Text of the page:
Tribute to Milton Marks
Milton “Mickey” Marks, age 85, passed away peacefully at home, with his family around him. It was August 3, 2015, and the cause of death was complications following prostate cancer.
Mickey was born in Stamford, Connecticut, but grew up in New York City. He was the son of Milton Marks and Louise Bickart-Marks. He had one brother, Monroe, who died in 1960. Mickey graduated from The Bronx High School of Science in 1948, and went on to attend Syracuse University. He graduated from Syracuse in 1952, earning a bachelor’s degree and later a Master’s degree in geology in 1954. During the Korean War era, he served in the US Army Signal Corps at Ladd Air Force Base in Fairbanks, Alaska, on a then-secret project detecting Russian nuclear tests.
Mickey married Lynn Lowenson on Feb. 15, 1959, in Portland, and they settled in Westport, Connecticut, where they resided for 26 years. Mickey assumed a series of positions with the family-run Esbeco Distilling in Stamford, eventually rising to the position of president. Mickey and Lynn moved to Lake Oswego in 1985.
Although not a geologist by trade, Mickey was an active member of the geology community and amassed a large collection of mineral samples. He was a longtime member in the Northwest Micro Mineral Study Group and a lifetime member of the Geological Society of America. Among Mickey’s life works was his dedication to philanthropy. Together with his wife, Lynn, he established the M & L Marks Family Fund through the Oregon Community Foundation.
Mickey is survived by his wife, Lynn of Lake Oswego; and sons, Michael Marks of Silverton and Leland Marks of Gresham. His daughter, Lianne Marks Klein predeceased him in 1994, at the age of 33 from Hodgkin’s disease.
Mickey learned to swim as a toddler in Long Island Sound, Stamford, CT, where he was born, and has enjoyed being in, on and around water, ever since. He began competitive swimming at the age of 7 at a summer camp in Maine. He was an avid competitive swimmer, having been active in Masters Swimming for over 40 years. In 2011 he was awarded the OMS “Outstanding Swimmer” in the category of Male 50 and Over.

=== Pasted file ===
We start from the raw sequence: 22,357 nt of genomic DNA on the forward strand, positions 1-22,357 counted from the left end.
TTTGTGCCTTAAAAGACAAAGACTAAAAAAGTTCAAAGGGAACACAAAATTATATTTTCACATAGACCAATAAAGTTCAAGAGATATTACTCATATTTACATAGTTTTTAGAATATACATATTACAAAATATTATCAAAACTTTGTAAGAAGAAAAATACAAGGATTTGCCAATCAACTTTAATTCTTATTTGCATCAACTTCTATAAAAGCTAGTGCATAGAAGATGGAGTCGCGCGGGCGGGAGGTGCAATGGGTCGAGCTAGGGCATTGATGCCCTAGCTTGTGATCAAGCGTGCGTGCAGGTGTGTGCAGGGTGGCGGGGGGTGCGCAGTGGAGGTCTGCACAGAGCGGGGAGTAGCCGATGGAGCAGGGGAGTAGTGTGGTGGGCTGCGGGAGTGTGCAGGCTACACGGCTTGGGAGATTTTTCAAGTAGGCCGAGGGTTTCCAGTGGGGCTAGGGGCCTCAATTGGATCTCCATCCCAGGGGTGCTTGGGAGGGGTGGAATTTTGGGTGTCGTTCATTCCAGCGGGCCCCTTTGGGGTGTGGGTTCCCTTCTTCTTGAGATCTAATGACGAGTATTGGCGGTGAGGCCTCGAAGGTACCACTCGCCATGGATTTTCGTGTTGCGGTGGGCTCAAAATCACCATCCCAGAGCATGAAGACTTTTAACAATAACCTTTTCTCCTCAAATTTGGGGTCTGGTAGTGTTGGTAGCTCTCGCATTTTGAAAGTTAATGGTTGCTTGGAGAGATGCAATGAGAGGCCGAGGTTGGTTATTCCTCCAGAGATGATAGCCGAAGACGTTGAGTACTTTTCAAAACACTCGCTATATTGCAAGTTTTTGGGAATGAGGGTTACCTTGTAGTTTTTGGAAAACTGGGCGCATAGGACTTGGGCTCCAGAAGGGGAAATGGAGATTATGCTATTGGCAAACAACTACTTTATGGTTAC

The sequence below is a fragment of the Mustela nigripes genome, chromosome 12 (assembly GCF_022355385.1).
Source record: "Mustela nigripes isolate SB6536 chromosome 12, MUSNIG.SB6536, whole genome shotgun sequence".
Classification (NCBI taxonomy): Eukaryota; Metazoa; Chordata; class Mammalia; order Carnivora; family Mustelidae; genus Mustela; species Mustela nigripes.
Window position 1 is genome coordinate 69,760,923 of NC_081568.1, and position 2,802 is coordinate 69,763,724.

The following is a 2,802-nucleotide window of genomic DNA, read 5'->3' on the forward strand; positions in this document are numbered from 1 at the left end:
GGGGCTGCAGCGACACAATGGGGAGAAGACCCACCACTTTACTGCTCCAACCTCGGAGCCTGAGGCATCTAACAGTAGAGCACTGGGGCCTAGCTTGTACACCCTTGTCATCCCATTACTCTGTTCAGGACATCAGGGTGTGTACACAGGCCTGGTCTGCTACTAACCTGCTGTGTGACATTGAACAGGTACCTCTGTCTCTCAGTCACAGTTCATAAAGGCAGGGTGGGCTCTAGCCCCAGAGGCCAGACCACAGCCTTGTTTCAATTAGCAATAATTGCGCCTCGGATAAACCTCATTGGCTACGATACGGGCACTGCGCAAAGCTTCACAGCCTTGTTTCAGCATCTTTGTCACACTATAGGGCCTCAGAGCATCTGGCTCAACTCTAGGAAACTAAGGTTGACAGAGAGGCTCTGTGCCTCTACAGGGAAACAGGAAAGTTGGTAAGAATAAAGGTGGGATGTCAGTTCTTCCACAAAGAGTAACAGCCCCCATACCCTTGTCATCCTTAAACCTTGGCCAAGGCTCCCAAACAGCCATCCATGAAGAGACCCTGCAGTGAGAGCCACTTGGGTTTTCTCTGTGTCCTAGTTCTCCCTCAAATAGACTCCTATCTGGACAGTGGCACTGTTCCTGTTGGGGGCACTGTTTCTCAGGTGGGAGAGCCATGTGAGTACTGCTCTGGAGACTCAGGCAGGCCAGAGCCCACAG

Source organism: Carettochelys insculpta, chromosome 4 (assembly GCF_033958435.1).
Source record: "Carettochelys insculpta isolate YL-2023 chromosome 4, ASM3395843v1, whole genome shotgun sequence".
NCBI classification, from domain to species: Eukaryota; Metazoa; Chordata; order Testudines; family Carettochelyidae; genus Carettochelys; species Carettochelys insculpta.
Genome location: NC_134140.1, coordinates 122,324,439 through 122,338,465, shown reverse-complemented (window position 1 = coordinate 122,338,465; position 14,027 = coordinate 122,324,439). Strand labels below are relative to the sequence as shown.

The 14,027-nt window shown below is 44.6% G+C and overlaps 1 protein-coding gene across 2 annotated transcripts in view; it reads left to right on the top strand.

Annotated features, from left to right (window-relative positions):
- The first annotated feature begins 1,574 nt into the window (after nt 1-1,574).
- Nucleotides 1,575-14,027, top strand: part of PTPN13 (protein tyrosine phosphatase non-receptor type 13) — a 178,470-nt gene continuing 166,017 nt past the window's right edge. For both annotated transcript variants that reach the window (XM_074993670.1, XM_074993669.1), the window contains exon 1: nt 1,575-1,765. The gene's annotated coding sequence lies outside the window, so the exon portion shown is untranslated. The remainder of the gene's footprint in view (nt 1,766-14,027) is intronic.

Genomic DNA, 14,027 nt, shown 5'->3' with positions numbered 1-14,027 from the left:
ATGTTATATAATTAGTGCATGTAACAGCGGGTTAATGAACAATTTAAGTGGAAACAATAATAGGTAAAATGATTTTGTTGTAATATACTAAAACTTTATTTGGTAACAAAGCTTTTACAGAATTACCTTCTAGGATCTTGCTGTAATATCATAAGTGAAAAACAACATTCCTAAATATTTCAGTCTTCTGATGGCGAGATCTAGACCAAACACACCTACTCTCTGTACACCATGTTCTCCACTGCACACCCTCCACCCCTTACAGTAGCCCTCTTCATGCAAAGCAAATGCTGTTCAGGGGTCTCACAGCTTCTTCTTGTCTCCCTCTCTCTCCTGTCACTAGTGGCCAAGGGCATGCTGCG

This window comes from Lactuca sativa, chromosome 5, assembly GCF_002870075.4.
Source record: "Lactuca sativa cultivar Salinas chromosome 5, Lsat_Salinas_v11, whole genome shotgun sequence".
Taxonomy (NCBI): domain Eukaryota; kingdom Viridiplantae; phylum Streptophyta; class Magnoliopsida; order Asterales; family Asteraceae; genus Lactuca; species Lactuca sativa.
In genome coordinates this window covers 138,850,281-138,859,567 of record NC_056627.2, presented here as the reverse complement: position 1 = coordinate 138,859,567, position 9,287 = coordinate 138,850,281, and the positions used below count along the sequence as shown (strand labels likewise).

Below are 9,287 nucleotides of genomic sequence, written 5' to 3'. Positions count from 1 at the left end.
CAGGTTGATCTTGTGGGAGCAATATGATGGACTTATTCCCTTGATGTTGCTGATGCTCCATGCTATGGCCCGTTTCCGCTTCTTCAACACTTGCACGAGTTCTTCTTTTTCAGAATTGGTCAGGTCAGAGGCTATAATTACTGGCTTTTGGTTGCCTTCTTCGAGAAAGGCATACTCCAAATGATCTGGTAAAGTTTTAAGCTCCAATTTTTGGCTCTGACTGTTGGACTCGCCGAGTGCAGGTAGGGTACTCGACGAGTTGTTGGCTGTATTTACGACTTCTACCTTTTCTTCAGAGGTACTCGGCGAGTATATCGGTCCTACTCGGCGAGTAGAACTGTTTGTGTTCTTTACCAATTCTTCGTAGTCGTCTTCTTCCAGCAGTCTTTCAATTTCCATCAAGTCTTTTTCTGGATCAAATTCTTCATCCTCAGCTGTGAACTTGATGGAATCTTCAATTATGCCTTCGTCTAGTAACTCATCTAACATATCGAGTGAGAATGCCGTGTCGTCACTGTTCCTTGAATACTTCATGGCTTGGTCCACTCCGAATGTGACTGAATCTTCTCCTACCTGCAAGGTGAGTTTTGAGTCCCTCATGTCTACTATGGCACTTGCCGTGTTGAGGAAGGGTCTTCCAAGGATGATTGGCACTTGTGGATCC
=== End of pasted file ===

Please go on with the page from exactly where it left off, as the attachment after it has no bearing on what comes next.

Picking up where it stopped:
Mickey was highlighted in the Aqua Master in “Swimmer Spotlight” of the November/December 2010 issue. Quoting Mickey’s own words from that 2010 article: “In 1970, I was diagnosed with Type 2 diabetes, and was advised by my MD to take up a sport, and lose weight. That was the incentive to begin competing again, as Masters Swimming was just getting under way around the same time. My first Masters meet was the first Masters meet held east of the Mississippi River, at the YMCA in Wilton, CT, on April Fools’ Day, 1972. In the 50 breast, I swam the first lap under water, as we had in high school and college, and was almost DQed. The judges decided that there were no rules in effect for Masters to disallow under-water swimming, so they let my result stand.
“I joined the Westport, CT, YMCA swim team, and competed with them until 1985, then I retired, and we moved from Connecticut to Lake Oswego in 1985. At that time, I joined the Mt. Hood Masters Swim Team, although I did not work out with the team at MHCC. Since 1985, I have worked out by myself at the Barbur Blvd. Y, which was sold last year (2009), and is now (called) All Star Fitness. I usually swim 2400 meters, five days a week, and try to vary my workouts to include all strokes. Unless there is a meet coming up, my swims are mostly “maintenance” swims, with no interval training. About six weeks before a meet, I increase the intensity of my workouts, and start intervals, mostly 100s, 50s, and 25s. In the meantime, I have done some dryland training with barbells. My favorite competitive swimming memory is a recent one. I was fortunate to be able to join some great Oregon swimmers, Gil Young, Wink Lamb and Dave Radcliff on a 200 meter freestyle relay to set a Masters National record. To me, that was a big WOW!
“Aside from swimming, my main passions are gardening, mineral collecting, hiking, and travel. My wife and I are fortunate to have been able to travel to all 7 continents and to many countries across the globe. However, my favorite trip of all time was going down the Colorado River in dories for 14 days through the Grand Canyon in 1986. We loved it so much we did it again the following year. In the spirit of making lemonade from lemons, I tell people that it may have been a good thing that I developed diabetes. If I hadn’t, I would probably now be a sedate, big, fat old couch potato. Taking up swimming after a 20 year layoff was a Godsend. Any achievements, which I have made in Masters Swimming, I attribute to that.”
Mickey has five USMS All-American listings; 27 Oregon records; 19 NW Zone records; 170 USMS Top Ten times.